(Rated as: excellent)
T Sargent III, AT Shulgin, CA Mathis
Radiohalogen-labeled imaging agents. 3. Compounds for measurement of brain blood flow by emission tomography
J Med Chem 27 (1984) 1071-1077
2,5-diiodo-1,4-dimethoxybenzene (2a) - To a solution of 6.9 g p-dimethoxybenzene (50 mmol) in 50 mL acetic acid there was added over the course of 3 min a solution of 20 g of ICl in 20 mL of acetic acid. The mixture was heated on a steam bath for 2 h and then cooled with external ice-water, resulting in the formation of a heavy steel-gray crystalline mass. This was removed by filtration, washed sparingly with cold acetic acid, and suspended in 200 mL of water. With good stirring, there was added small portions of Na2S2O4 until the color of the suspended solids had changed from gray to white. This product was removed by filtration, washed with water, and when reasonably dry, recrystallized from 50 mL of boiling acetonitrile. There was thus obtained 7.1 g (36% yield) of a white product, mp 161-165°C. An analytical sample that was recrystallized again from acetonitrile had mp 167-168°C (lit mp 171°C).
4-iodo-2,5-dimethoxybenzaldehyde (3a) - To a stirred suspension of 19.6 g (50 mmol) of 2a in 500 mL of anhydrous ether (cooled externally with ice-water) there was added 34 mL of 1.6 N BuLi in hexane (54 mmol). After 10 min of stirring there was added 8.2 mL of N-methylformanilide, converting the loose white precipitate to a thick suspension. This was stirred for 10 min, then held at reflux for about 10 min, and then added to 800 mL of water acidified with HCl. Yellow solids were removed by filtration and washed with ether and acetonitrile (see below). The resulting clear mother liquors were separated, and the organic fraction was stripped in vacuo to yield, after air-drying, 17 g of a pale-yellow solid. This product was triturated under 20 mL of MeOH, filtered free of solvent, air-dried (7.5 g), and finally recrystallized from 60 mL of boiling 95% EtOH to yield 5.2 g of pale-yellow crystals of 3a: mp 136-137°C.
The yellow insolubles obtained above (4.8 g) were ground under CH3CN, filtered free of solvent, and recrystallized from 35 mL of boiling CH3CN to yield 0.6 g of the yellow bisaldehyde 3c, mp 196-200°C (lit mp 207°C).
Attempts to iodinate 2,5-dimethoxybenzaldehyde in the 4-position with ICl employing the procedure in ref 13 were unsuccessfull.
The article explains N,N-dimethylation with NaCNBH3, but I guess we aren't interested in that compound since inactive. You can do other things with the ketone, no need to dimethylate it .
Ref 13 - CF Barfknecht, DE Nichols. J Med Chem 14 (1971) 370-372 = Post 453897 (weedar: "J. Med. Chem. 14(4), 370-372 (1971)", Methods Discourse)
The faster you run, the quicker you die.
halogenation of 2,5-DMB & benzonitrile + DOI ?
(Rated as: excellent)
Here follow text to make 4-(bromo or iodo)-2,5-dimethoxybenzaldehyde as well as their respective benzonitriles.
As 2,5-DMA is illegal, but DOI is still legal, it would be cool to have a route to DOI from dimethoxybenzaldehyde without passing trough poor 2,5-DMA.
Well, when we have the 4-iodo-2,5-DMB, to transform it into DOI, i see two main practicable routes:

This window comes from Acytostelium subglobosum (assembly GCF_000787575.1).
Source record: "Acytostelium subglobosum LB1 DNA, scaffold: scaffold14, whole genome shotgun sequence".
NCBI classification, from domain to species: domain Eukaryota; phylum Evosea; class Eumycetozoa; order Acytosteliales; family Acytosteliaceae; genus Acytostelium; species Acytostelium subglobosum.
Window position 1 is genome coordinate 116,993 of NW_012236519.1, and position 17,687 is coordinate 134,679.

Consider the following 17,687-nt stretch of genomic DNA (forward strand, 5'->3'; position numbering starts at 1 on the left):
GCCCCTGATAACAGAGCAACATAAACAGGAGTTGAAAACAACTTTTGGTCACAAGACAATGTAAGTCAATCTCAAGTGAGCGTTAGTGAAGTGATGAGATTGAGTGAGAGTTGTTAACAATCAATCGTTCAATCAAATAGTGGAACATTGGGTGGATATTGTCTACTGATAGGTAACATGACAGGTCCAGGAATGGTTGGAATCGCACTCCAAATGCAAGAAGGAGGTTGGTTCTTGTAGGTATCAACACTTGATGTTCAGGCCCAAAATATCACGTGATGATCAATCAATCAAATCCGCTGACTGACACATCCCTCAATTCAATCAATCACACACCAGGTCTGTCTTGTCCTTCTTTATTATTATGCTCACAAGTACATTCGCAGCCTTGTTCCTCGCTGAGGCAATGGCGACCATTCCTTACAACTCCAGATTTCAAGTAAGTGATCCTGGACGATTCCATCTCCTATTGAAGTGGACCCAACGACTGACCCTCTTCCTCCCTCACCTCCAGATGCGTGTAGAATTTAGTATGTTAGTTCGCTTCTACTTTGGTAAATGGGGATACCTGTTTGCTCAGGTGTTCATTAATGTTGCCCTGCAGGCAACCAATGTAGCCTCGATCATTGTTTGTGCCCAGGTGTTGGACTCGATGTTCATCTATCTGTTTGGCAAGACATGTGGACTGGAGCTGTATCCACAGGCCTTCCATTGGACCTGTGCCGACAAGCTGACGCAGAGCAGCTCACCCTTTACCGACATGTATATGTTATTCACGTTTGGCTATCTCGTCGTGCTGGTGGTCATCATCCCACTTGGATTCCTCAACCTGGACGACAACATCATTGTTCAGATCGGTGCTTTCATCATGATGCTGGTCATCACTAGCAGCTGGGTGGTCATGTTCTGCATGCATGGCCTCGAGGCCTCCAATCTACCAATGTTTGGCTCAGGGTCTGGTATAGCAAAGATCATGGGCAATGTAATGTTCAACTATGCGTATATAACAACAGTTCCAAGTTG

-condensation with nitroethane and reduction (NaBH4 then CTH ala Barium or formic/Zn ala Bandil).
-Darzen reaction ala Post 333551 (Barium: "benzaldehydes to phenylacetones", Novel Discourse) to make the 4-iodo-2,5-DMP2P, then reduction with Al amalgams for instance.
Now what i would like to know is:
which is the best route to make the DOI without dehalogenating the iodine and forming illegal DMA?
or: which reductions are believed to rip of iodine out of the aromatic ring and which are believed to leave it untouched?
I thank all knowledgable bees replying to my question, here is the text:
Selective preparation of 4-(bromo or iodo)-2,5-dimethoxybenzonitrile and 2-(bromo or iodo)-3,6-dimethoxybenzonitrile from 2,5-dimethoxybenzaldehyde. Bruce A. Hathaway, Brian E. Taylor, and Jeremy S. Wittenborn Synthetic Communications, 28(24), 4629-4637 (1998)
By use of appropriate reactions and sequence of steps, 2,5-dimethoxybenzaldehyde can be converted either to 4-(bromo or iodo)-2,5-dimethoxybenzonitrile or 2-(bromo or iodo)-3,6-dimethoxybenzonitrile.
In the course of other work, we needed to prepare either 4-bromo-2,5-dimethoxybenzonitrile or 4-iodo-2,5-dimethoxybenzonitrile. Neither of these compounds had been previously reported in the literature. Two possible pathways to these compounds were pursued, both of which began with 2,5-dimethoxybenzaldehyde, 1.
In the first pathway, I was brominated to form 4-bromo-2,5-dimethoxybenzaldehyde, 2, using either the procedure of Barfknecht and Nichols , or by treatment with bromine in acetic acid. Neither of these procedures worked in high yield. Treatment of 2 with hydroxylamine hydrochloride and sodium hydroxide in ethanol yielded the oxime, which was converted to the 4-bromo-2,5-dimethoxybenzonitrile, 3, with acetic anhydride .
Iodination of 1 using a similar procedure as for bromination was unsuccessful. Use of iodine monochloride had also been reported not to work . Using stoichiometric amounts of iodine and silver nitrate in methanol (a) gave an 85% yield of 4-iodo-2,5-dimethoxybenzaldehyde, 4. This was converted to 4-iodo-2,5-dimethoxybenzonitrile, 5, in the same manner as the bromo compound.